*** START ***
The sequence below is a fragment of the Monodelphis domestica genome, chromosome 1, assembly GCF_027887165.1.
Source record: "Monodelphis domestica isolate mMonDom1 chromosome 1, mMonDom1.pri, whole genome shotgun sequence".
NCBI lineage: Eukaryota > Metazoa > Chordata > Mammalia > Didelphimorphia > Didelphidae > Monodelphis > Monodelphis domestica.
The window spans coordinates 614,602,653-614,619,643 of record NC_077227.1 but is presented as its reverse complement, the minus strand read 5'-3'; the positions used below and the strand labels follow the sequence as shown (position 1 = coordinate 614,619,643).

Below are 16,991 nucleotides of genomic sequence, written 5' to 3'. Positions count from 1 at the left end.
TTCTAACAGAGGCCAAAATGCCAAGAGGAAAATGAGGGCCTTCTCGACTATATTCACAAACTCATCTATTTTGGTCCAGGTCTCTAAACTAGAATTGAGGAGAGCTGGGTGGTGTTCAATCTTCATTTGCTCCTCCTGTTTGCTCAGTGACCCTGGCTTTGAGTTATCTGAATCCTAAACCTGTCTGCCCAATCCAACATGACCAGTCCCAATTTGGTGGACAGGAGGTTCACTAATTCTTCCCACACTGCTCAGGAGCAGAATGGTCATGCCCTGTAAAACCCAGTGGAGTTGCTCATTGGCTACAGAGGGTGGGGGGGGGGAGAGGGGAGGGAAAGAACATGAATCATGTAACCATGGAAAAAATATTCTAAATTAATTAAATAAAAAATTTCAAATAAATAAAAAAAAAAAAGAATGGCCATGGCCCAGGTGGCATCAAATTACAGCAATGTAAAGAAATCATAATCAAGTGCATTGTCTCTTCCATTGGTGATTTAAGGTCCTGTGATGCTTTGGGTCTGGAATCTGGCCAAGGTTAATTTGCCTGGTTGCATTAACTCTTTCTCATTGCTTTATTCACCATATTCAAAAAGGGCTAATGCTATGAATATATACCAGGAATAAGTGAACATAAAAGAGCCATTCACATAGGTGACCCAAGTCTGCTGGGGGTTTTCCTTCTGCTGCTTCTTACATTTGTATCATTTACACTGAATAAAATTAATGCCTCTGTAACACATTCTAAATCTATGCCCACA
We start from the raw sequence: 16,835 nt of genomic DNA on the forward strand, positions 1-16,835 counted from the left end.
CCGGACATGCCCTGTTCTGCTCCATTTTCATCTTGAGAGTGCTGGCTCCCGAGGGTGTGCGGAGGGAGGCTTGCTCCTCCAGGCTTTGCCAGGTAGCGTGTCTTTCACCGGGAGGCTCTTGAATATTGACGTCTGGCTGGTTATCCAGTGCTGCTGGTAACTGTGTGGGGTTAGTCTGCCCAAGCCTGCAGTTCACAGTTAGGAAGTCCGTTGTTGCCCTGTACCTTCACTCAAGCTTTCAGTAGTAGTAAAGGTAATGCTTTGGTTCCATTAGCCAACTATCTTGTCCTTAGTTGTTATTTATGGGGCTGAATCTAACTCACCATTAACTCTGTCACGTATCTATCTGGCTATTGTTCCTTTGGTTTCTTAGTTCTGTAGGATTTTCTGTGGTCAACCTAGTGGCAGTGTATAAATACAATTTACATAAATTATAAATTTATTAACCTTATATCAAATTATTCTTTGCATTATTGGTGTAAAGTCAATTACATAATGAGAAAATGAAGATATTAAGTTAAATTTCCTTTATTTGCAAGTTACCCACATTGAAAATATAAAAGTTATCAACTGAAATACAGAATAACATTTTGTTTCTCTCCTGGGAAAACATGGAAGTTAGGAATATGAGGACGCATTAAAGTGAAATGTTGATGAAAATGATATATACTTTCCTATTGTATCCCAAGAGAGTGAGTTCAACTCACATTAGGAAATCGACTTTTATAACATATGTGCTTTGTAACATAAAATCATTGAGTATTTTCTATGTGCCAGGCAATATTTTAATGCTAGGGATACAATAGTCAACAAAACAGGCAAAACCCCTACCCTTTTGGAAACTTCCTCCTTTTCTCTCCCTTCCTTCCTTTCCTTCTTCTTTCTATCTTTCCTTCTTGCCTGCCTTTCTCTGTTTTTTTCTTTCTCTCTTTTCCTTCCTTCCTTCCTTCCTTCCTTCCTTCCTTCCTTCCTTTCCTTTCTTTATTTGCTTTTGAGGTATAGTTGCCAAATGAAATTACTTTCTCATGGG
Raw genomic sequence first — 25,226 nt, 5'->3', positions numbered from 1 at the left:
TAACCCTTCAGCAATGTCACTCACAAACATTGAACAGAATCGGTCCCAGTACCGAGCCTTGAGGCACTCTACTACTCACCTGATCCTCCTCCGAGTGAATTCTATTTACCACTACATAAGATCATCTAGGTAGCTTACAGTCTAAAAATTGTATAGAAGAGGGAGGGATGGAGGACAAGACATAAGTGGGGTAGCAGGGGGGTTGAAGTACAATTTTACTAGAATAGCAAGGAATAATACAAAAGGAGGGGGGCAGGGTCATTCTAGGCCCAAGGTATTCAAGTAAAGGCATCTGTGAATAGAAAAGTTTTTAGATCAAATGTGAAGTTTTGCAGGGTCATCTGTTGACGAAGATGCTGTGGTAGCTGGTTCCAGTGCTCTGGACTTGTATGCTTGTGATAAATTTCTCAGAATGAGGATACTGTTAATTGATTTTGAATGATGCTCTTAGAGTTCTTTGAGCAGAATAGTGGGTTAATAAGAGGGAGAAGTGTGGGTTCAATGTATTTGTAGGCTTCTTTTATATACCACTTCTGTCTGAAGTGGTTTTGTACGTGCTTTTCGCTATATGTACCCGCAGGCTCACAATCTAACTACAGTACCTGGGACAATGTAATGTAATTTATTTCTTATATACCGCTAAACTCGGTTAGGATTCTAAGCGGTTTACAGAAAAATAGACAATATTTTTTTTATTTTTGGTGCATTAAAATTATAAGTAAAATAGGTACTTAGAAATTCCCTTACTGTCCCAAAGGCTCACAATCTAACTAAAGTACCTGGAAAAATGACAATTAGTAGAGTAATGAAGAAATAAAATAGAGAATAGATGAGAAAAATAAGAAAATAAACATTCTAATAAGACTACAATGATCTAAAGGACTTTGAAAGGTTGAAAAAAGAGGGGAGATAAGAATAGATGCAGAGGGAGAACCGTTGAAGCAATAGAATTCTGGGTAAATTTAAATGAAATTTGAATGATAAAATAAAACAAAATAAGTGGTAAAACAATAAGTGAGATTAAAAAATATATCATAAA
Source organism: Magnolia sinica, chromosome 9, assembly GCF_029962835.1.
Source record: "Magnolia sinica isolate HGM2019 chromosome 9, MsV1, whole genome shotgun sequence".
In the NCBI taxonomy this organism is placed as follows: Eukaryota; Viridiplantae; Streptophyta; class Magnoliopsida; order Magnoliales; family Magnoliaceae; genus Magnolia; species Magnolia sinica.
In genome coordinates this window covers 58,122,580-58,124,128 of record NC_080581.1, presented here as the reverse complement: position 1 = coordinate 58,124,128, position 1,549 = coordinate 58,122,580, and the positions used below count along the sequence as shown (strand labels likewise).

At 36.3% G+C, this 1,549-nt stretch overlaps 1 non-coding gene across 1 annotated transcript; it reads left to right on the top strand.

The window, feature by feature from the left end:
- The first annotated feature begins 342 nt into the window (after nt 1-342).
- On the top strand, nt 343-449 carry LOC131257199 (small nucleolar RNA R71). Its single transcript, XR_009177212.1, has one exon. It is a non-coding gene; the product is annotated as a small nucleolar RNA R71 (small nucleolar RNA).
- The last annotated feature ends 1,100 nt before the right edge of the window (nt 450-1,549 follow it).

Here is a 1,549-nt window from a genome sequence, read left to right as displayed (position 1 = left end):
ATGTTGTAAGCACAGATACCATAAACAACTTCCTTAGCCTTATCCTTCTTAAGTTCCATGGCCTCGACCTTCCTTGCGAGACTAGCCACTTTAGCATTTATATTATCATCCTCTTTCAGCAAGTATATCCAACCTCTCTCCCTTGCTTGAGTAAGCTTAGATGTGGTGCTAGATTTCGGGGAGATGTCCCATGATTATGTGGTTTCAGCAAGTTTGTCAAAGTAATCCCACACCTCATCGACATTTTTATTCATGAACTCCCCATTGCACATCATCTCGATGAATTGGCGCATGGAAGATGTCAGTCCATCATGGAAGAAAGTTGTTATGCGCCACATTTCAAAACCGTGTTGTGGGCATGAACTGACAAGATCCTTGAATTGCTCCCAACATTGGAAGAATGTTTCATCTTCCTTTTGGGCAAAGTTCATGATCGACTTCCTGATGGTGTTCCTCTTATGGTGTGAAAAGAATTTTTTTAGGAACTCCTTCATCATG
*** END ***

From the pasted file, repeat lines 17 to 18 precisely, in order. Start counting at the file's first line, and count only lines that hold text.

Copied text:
- The first annotated feature begins 342 nt into the window (after nt 1-342).
- On the top strand, nt 343-449 carry LOC131257199 (small nucleolar RNA R71). Its single transcript, XR_009177212.1, has one exon. It is a non-coding gene; the product is annotated as a small nucleolar RNA R71 (small nucleolar RNA).